Spain will not manage to reduce its deficit to 3.6% of GDP by the end of this year, as it has promised Brussels – at least not according to a large group of Spanish financial analysts.
The 17 financial studies services that make up the panel of think tank Funcas agree that the deficit will be closer to 4.1%.
Spain has sent the European Commission a series of measures it is planning to implement in order to meet its deficit targets
These experts also doubt that Spain will be able to come down from the 3% barrier in 2017, as the administration of acting prime minister Mariano Rajoy has promised to do to avoid EU sanctions over its failure to meet its 2015 deficit target.
“The consolidated deficit of the public administrations in the first quarter of the year was €8.3 billion, 500 million more than in the same period last year,” said Funcas in a statement explaining its conclusions. “This worse result is due to falling tax revenues together with increased spending.”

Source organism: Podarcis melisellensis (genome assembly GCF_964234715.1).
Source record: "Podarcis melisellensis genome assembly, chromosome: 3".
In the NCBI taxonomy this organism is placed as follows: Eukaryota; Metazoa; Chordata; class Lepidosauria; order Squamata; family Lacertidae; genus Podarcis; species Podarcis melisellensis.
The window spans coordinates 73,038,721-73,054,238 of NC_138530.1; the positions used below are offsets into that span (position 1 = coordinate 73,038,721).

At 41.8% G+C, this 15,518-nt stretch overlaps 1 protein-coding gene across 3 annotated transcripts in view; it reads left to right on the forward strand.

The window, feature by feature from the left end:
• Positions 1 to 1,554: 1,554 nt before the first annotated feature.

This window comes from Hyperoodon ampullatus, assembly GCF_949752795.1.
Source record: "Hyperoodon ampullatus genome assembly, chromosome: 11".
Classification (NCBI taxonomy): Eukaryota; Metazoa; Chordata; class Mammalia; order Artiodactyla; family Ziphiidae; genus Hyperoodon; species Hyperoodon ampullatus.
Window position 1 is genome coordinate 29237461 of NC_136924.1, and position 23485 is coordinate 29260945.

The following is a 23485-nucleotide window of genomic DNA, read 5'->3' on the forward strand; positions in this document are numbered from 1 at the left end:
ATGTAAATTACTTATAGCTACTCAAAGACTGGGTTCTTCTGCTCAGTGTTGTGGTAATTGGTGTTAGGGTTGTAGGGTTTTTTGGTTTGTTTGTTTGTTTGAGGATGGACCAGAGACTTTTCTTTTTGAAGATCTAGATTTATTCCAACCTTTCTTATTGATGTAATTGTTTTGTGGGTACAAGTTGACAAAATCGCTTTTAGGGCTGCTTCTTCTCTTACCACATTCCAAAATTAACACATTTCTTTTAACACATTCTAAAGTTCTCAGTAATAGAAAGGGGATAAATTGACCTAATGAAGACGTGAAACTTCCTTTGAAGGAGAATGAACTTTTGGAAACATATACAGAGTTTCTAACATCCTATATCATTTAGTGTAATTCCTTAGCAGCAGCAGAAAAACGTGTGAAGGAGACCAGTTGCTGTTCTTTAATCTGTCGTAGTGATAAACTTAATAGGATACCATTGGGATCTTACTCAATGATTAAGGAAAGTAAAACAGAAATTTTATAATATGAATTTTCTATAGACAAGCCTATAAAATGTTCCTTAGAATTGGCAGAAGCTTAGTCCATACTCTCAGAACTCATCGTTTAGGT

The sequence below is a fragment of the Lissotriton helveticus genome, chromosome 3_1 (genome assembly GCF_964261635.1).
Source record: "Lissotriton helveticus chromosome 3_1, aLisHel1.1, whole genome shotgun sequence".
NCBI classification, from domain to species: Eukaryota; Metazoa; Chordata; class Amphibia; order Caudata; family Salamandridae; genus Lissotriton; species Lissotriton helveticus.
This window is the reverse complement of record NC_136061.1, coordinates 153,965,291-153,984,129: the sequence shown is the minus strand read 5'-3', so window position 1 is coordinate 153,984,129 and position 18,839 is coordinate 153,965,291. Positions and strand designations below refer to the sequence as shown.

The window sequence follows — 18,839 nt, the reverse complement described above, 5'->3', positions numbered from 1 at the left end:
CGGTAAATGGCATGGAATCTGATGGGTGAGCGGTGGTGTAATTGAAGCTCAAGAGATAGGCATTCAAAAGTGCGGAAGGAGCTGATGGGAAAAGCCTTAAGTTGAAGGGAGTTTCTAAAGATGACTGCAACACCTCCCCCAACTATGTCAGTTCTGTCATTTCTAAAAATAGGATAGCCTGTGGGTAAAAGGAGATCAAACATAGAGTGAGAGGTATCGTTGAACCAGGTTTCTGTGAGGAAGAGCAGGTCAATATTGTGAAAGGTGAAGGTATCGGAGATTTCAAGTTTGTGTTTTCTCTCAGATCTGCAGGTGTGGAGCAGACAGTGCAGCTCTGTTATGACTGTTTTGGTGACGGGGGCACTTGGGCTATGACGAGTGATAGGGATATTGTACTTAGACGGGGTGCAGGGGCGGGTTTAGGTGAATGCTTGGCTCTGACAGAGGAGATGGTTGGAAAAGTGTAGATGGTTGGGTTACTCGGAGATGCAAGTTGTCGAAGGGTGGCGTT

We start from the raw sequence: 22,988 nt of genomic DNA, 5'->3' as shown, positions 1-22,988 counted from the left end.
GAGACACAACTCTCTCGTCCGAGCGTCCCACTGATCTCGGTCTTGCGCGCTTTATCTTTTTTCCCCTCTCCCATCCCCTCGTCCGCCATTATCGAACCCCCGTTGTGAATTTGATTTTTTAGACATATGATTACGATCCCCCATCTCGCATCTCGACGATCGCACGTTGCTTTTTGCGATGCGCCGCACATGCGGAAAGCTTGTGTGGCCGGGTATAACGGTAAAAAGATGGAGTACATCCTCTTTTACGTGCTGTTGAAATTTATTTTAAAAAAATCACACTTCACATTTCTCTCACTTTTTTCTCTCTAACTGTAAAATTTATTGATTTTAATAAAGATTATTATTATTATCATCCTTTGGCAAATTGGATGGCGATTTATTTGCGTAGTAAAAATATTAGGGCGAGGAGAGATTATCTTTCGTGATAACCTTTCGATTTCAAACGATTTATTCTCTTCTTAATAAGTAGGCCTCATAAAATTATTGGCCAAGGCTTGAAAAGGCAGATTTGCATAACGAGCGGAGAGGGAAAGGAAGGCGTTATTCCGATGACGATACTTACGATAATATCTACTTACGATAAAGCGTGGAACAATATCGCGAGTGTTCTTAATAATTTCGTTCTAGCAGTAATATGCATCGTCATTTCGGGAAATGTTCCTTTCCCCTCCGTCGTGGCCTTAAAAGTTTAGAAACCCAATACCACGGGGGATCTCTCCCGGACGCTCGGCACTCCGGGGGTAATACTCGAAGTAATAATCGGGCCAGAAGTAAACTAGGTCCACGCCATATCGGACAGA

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Spain has sent the European Commission a series of measures it is planning to implement in order to meet its deficit targets and avoid sanctions over this year’s deviation. If fined, Madrid could be asked to pay anything from a symbolic amount of one euro or less to €2.1 billion. Germany has been pushing for strict enforcement of the sanctions, while France and Italy are showing greater leniency, partly because they could be next in line for sanctions themselves.
Meanwhile, Brussels is pushing for more adjustments and reforms to the Spanish economy, while admitting that the political situation in Spain, where there has been a caretaker government since late last year, makes it difficult to undertake any major projects.
English version by Susana Urra.